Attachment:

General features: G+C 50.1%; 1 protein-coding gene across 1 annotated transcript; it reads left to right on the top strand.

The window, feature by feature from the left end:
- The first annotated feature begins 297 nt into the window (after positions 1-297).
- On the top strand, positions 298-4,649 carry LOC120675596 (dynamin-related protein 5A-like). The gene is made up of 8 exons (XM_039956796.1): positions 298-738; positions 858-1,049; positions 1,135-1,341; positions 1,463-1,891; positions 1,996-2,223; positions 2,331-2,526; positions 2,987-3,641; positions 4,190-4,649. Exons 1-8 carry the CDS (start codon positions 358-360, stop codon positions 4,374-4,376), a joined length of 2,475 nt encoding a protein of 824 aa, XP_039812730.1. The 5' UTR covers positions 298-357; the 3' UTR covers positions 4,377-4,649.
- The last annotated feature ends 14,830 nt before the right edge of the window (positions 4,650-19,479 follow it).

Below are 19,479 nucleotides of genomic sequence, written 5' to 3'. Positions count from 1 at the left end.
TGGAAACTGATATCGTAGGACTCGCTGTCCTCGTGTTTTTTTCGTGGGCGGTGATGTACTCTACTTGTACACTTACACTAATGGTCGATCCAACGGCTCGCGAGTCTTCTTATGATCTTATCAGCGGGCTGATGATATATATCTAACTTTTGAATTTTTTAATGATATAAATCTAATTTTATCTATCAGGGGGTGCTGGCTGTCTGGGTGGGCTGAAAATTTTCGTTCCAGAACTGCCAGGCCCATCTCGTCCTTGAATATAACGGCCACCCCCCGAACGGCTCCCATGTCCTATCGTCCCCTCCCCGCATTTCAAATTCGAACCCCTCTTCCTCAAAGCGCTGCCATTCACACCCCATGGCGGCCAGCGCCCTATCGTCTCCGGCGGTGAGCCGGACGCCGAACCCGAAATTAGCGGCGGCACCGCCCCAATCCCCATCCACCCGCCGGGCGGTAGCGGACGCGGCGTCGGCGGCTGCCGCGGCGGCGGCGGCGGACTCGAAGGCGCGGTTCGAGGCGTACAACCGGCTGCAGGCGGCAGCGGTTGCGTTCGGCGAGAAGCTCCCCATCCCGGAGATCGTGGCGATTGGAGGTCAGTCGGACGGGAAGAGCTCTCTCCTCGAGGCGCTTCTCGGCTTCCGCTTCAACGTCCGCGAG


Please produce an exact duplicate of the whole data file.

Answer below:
General features: G+C 50.1%; 1 protein-coding gene across 1 annotated transcript; it reads left to right on the top strand.

The window, feature by feature from the left end:
- The first annotated feature begins 297 nt into the window (after positions 1-297).
- On the top strand, positions 298-4,649 carry LOC120675596 (dynamin-related protein 5A-like). The gene is made up of 8 exons (XM_039956796.1): positions 298-738; positions 858-1,049; positions 1,135-1,341; positions 1,463-1,891; positions 1,996-2,223; positions 2,331-2,526; positions 2,987-3,641; positions 4,190-4,649. Exons 1-8 carry the CDS (start codon positions 358-360, stop codon positions 4,374-4,376), a joined length of 2,475 nt encoding a protein of 824 aa, XP_039812730.1. The 5' UTR covers positions 298-357; the 3' UTR covers positions 4,377-4,649.
- The last annotated feature ends 14,830 nt before the right edge of the window (positions 4,650-19,479 follow it).

Below are 19,479 nucleotides of genomic sequence, written 5' to 3'. Positions count from 1 at the left end.
TGGAAACTGATATCGTAGGACTCGCTGTCCTCGTGTTTTTTTCGTGGGCGGTGATGTACTCTACTTGTACACTTACACTAATGGTCGATCCAACGGCTCGCGAGTCTTCTTATGATCTTATCAGCGGGCTGATGATATATATCTAACTTTTGAATTTTTTAATGATATAAATCTAATTTTATCTATCAGGGGGTGCTGGCTGTCTGGGTGGGCTGAAAATTTTCGTTCCAGAACTGCCAGGCCCATCTCGTCCTTGAATATAACGGCCACCCCCCGAACGGCTCCCATGTCCTATCGTCCCCTCCCCGCATTTCAAATTCGAACCCCTCTTCCTCAAAGCGCTGCCATTCACACCCCATGGCGGCCAGCGCCCTATCGTCTCCGGCGGTGAGCCGGACGCCGAACCCGAAATTAGCGGCGGCACCGCCCCAATCCCCATCCACCCGCCGGGCGGTAGCGGACGCGGCGTCGGCGGCTGCCGCGGCGGCGGCGGCGGACTCGAAGGCGCGGTTCGAGGCGTACAACCGGCTGCAGGCGGCAGCGGTTGCGTTCGGCGAGAAGCTCCCCATCCCGGAGATCGTGGCGATTGGAGGTCAGTCGGACGGGAAGAGCTCTCTCCTCGAGGCGCTTCTCGGCTTCCGCTTCAACGTCCGCGAG